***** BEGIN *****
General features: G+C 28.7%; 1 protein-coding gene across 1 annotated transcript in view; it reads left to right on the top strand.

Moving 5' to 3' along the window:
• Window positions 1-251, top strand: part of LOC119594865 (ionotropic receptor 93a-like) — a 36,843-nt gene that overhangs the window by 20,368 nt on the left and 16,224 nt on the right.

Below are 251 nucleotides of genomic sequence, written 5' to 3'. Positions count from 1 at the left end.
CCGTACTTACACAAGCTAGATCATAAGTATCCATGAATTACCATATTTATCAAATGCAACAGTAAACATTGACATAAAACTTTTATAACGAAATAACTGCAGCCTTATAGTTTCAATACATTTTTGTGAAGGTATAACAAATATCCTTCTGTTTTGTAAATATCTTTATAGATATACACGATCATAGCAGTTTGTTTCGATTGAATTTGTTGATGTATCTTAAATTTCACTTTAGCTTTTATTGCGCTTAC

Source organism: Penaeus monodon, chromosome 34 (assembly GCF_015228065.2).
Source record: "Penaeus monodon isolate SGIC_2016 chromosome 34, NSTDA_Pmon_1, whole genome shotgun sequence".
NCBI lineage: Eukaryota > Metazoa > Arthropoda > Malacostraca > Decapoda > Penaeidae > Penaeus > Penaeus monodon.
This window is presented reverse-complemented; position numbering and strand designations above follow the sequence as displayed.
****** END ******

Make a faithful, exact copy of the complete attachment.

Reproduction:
General features: G+C 28.7%; 1 protein-coding gene across 1 annotated transcript in view; it reads left to right on the top strand.

Moving 5' to 3' along the window:
• Window positions 1-251, top strand: part of LOC119594865 (ionotropic receptor 93a-like) — a 36,843-nt gene that overhangs the window by 20,368 nt on the left and 16,224 nt on the right.

Below are 251 nucleotides of genomic sequence, written 5' to 3'. Positions count from 1 at the left end.
CCGTACTTACACAAGCTAGATCATAAGTATCCATGAATTACCATATTTATCAAATGCAACAGTAAACATTGACATAAAACTTTTATAACGAAATAACTGCAGCCTTATAGTTTCAATACATTTTTGTGAAGGTATAACAAATATCCTTCTGTTTTGTAAATATCTTTATAGATATACACGATCATAGCAGTTTGTTTCGATTGAATTTGTTGATGTATCTTAAATTTCACTTTAGCTTTTATTGCGCTTAC

Source organism: Penaeus monodon, chromosome 34 (assembly GCF_015228065.2).
Source record: "Penaeus monodon isolate SGIC_2016 chromosome 34, NSTDA_Pmon_1, whole genome shotgun sequence".
NCBI lineage: Eukaryota > Metazoa > Arthropoda > Malacostraca > Decapoda > Penaeidae > Penaeus > Penaeus monodon.
This window is presented reverse-complemented; position numbering and strand designations above follow the sequence as displayed.